No-Steam, No-Bake Red Bean Cake: Summer Edition

Summers are hot, the canned tea sweating and the crickets screeching, sizzling, and hissing throughout the night. Summers bring the true, raw form of everyone; it is a time to tell stories of cooler, drier days while snacking on something chilled.

My mom still remembers my da da 大大(grandfather) and my da yi ye 大姨爷 (grand-uncle) returning home from a hot city day carrying a pastry box labeled Mei Li Hua, a vintage Cantonese bake shop in Chinatown Manhattan. It was this sight that cooled, calmed, and refreshed her: if eaten immediately, the bouncy red bean gao 糕 inside could avoid succumbing to room temperature, respite the 10 minute train-ride home. The restaurant shut down before I could even reach for the fork, so, for 17 years, my mother has attempted and failed to duplicate this Tang-beloved chill red bean gao. She could not make the magic happen before my da da and da yi ye passed, until, that is, today.

She encountered a Chinese cooking site called bilibili 哔哩哔哩, where Chinese home cooks post recipes and, unbeknownst to her, illegal piraters post episodes of anime and Chinese dramas. When a cook named Uncle Twelfth 十二叔 started mixing pea flour with red bean––lauding the dish for its refreshing qualities––euphoria flooded my mother, the thick and starchy blend hardening to cool thick squares, snacks of her childhood reappearing on the screen. After several trials of refining and remaking to cater to ingredients found in North America, my mother taste-tested the gao, swiftly sliced a huge piece, packed it, and drove straight to my Hao puo 好婆 grandma’s apartment. Da Da‘s definitely pecking on that slice, slicing off too much and getting scolded at by Da Yi Ye, in heaven. Here it is.

First, A Gastronomical Explanation of Pea Starch

Requiring no oven or steamer, this sweet red bean cake sets itself into an elastic gelatinous cake form and consistency all because of a magical ingredient enjoyed by thousands of five-year-old kids throughout the world: pea starch.

It is important to distinguish pea starch from pea flour and pea protein. Do not go blending a bag of dried peas in a food processor thinking you will attain a thin, sifty powder; you will instead receive more a pea-nut butter. Wear a mask, drive to your local or online Asian supermarket, and buy yourself a bag of “pea starch”. Pea starch is inexpensive yet essential for this recipe: pea starch’s viscosity facilitates gelatinization with its starch dosage. Because of its neutral taste and color, pea starch also provides the texture without the veggie-taste.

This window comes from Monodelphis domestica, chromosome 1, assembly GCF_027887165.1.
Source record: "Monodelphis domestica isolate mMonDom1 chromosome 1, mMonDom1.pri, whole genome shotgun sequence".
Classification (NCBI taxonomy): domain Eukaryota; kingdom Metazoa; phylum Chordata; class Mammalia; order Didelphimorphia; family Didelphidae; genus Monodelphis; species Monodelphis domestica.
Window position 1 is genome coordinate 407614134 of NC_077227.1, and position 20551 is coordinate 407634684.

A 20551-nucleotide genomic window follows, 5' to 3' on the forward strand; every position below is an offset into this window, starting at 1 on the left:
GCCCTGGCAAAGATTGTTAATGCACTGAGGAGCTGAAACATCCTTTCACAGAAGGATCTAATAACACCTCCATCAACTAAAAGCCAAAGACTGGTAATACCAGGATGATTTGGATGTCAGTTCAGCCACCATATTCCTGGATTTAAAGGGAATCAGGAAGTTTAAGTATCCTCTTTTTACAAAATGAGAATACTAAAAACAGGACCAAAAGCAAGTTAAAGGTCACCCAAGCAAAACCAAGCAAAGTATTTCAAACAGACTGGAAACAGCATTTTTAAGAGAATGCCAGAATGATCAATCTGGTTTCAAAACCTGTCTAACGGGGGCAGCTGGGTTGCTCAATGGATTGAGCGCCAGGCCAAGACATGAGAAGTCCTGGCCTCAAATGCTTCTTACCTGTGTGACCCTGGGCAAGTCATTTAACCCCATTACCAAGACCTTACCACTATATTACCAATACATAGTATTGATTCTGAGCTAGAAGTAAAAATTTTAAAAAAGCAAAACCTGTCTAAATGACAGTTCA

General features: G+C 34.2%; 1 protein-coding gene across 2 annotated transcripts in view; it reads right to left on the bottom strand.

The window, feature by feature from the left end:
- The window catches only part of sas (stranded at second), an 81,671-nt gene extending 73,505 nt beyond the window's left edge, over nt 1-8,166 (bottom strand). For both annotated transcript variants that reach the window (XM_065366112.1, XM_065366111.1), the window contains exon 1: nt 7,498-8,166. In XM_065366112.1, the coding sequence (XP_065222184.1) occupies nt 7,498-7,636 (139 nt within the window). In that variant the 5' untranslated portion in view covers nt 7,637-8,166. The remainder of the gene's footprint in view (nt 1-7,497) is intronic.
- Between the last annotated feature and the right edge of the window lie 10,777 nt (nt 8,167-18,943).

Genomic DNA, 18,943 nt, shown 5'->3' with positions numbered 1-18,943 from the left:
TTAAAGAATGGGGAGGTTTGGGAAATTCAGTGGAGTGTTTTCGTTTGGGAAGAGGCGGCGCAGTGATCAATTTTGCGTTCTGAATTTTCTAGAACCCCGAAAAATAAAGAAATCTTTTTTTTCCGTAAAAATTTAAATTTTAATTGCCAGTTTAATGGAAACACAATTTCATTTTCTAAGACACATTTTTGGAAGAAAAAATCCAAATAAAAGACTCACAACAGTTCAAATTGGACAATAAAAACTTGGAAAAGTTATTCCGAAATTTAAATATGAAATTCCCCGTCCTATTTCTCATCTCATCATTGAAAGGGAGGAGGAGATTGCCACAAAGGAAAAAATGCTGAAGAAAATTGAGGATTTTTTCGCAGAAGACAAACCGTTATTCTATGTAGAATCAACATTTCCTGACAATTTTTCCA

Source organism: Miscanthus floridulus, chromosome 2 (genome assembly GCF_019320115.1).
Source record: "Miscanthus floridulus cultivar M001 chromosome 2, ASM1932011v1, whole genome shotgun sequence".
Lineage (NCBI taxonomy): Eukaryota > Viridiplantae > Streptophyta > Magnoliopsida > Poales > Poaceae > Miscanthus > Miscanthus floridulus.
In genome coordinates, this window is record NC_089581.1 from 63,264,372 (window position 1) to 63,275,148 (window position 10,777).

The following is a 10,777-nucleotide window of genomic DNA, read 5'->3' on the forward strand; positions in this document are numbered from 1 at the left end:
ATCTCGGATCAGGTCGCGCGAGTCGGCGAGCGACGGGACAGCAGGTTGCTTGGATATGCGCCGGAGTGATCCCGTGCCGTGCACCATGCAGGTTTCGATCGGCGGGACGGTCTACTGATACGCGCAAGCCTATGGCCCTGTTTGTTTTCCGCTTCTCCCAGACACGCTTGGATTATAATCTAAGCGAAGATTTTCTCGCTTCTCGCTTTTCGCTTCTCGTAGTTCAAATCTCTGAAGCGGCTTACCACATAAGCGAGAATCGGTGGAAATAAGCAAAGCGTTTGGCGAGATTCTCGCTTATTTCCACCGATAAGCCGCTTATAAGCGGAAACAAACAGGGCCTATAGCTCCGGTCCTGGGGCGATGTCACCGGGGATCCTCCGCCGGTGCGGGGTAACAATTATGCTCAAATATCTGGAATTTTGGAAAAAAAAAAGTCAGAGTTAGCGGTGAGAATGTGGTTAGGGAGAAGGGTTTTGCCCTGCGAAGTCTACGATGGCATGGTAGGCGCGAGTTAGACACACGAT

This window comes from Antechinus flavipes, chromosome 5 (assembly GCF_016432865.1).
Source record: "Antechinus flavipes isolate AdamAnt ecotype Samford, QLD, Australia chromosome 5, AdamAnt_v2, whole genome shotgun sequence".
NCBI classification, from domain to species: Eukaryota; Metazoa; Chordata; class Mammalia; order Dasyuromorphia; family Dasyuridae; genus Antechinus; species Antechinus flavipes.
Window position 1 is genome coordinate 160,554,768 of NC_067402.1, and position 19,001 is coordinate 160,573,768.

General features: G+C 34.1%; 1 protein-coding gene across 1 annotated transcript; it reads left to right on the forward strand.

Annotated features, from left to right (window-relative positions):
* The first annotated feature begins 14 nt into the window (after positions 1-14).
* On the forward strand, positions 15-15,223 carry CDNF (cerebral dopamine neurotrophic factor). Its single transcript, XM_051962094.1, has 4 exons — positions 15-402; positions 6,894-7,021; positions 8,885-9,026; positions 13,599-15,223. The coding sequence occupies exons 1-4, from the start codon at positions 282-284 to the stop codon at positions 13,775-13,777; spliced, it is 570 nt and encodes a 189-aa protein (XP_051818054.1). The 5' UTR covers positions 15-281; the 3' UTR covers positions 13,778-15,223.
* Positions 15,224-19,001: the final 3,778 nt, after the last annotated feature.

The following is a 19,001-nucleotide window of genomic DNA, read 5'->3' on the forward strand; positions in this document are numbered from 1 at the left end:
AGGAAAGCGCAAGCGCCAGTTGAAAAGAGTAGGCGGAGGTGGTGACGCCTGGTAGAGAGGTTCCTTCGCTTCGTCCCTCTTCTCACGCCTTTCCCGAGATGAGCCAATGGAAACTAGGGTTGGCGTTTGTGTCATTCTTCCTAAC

Pea starch is commonly used in glass noodles and gummy confectionaries because it can gelatinize at a higher temperature. Evidently in our recipe, pea starch helps to set our gao 糕 conveniently at room temperature.


  • Red bean 300 g
  • Water 1500 g (to cook red bean)
  • Pea Starch 150 G
  • Water 250 g (to mix with pea starch)
  • 1 C Sugar
  • One 8″x8″ container
  • Oil to spray container


1. Soak red beans in a big pot with 1500 g water overnight.

2. On the next day, cook the red bean until boil.  Turn the flame on low, cook for 45 minutes until the red bean softens. To test: when you squeeze the fully cooked red bean between two fingers, it should be smashed very easily, though I caution that the beans may be hot. Preserve 1000 g red bean soup in the pot, add water if in deficit.

3. In a separate medium bowl, combine 150 g pea starch with 250 g cold water, stirring well. Pea starch thickens at the bottom of the bowl easily, so scoop wide rotations.

4. Make sure you stir the starchy batter before you carefully and slowly pouring it into the simmering pot of red bean and soup, stir the red bean at the same time, cook them for 1 minute.  Add in sugar, stir and cook for 4 to 5 minutes, you will feel the red bean soup thicken and becomes sticky. Turn off the flame.

Stir in starchy batter
Sticky texture
Add sugar

5. Pour the sticky red bean mixture into a greased container. Place the container in a water bath to cool. When it completely cools, the batter turns bouncy, elastic, but firm to touch at surface, signifying that it is fully set. Separate the gao from the side of container, flip it out, slice it into the desired size.

6. Please leave a slice for Da Da.

Published by holidaysallyearround

For most cultures, holidays serve as the only opportunities in the year in which we come together: to reunite with faraway relatives, reconcile our past ancestors, and refill stomachs. And for most, holidays fall deep into history, myths, or grandma's fictitious tales that dictate the food boiling after a sacrificial ceremony to the decorations adorned on doors.

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